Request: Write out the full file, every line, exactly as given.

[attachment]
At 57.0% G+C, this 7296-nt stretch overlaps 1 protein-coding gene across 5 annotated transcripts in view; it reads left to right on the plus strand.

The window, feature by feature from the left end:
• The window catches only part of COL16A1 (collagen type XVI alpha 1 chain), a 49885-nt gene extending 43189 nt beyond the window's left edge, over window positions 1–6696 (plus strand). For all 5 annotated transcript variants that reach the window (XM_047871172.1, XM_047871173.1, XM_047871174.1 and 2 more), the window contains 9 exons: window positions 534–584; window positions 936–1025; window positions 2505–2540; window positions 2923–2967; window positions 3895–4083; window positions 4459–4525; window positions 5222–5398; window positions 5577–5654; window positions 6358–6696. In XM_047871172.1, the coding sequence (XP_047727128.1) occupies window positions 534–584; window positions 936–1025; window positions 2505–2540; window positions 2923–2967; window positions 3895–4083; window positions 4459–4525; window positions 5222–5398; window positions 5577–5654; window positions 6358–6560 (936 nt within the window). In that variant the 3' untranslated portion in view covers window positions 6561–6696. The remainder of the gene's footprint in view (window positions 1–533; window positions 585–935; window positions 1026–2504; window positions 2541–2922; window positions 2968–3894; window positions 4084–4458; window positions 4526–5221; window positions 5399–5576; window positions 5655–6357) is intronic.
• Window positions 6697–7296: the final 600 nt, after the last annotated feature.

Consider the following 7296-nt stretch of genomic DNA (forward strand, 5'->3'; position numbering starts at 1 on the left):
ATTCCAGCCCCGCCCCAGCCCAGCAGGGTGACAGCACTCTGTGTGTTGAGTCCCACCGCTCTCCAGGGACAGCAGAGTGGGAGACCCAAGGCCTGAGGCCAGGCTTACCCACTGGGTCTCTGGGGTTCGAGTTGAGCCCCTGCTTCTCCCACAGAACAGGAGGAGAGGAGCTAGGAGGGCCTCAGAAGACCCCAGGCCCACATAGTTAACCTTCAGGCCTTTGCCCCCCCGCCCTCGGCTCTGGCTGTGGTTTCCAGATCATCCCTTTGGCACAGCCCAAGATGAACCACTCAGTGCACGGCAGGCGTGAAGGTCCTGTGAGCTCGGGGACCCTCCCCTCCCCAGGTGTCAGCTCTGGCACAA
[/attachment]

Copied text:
At 57.0% G+C, this 7296-nt stretch overlaps 1 protein-coding gene across 5 annotated transcripts in view; it reads left to right on the plus strand.

The window, feature by feature from the left end:
• The window catches only part of COL16A1 (collagen type XVI alpha 1 chain), a 49885-nt gene extending 43189 nt beyond the window's left edge, over window positions 1–6696 (plus strand). For all 5 annotated transcript variants that reach the window (XM_047871172.1, XM_047871173.1, XM_047871174.1 and 2 more), the window contains 9 exons: window positions 534–584; window positions 936–1025; window positions 2505–2540; window positions 2923–2967; window positions 3895–4083; window positions 4459–4525; window positions 5222–5398; window positions 5577–5654; window positions 6358–6696. In XM_047871172.1, the coding sequence (XP_047727128.1) occupies window positions 534–584; window positions 936–1025; window positions 2505–2540; window positions 2923–2967; window positions 3895–4083; window positions 4459–4525; window positions 5222–5398; window positions 5577–5654; window positions 6358–6560 (936 nt within the window). In that variant the 3' untranslated portion in view covers window positions 6561–6696. The remainder of the gene's footprint in view (window positions 1–533; window positions 585–935; window positions 1026–2504; window positions 2541–2922; window positions 2968–3894; window positions 4084–4458; window positions 4526–5221; window positions 5399–5576; window positions 5655–6357) is intronic.
• Window positions 6697–7296: the final 600 nt, after the last annotated feature.

Consider the following 7296-nt stretch of genomic DNA (forward strand, 5'->3'; position numbering starts at 1 on the left):
ATTCCAGCCCCGCCCCAGCCCAGCAGGGTGACAGCACTCTGTGTGTTGAGTCCCACCGCTCTCCAGGGACAGCAGAGTGGGAGACCCAAGGCCTGAGGCCAGGCTTACCCACTGGGTCTCTGGGGTTCGAGTTGAGCCCCTGCTTCTCCCACAGAACAGGAGGAGAGGAGCTAGGAGGGCCTCAGAAGACCCCAGGCCCACATAGTTAACCTTCAGGCCTTTGCCCCCCCGCCCTCGGCTCTGGCTGTGGTTTCCAGATCATCCCTTTGGCACAGCCCAAGATGAACCACTCAGTGCACGGCAGGCGTGAAGGTCCTGTGAGCTCGGGGACCCTCCCCTCCCCAGGTGTCAGCTCTGGCACAA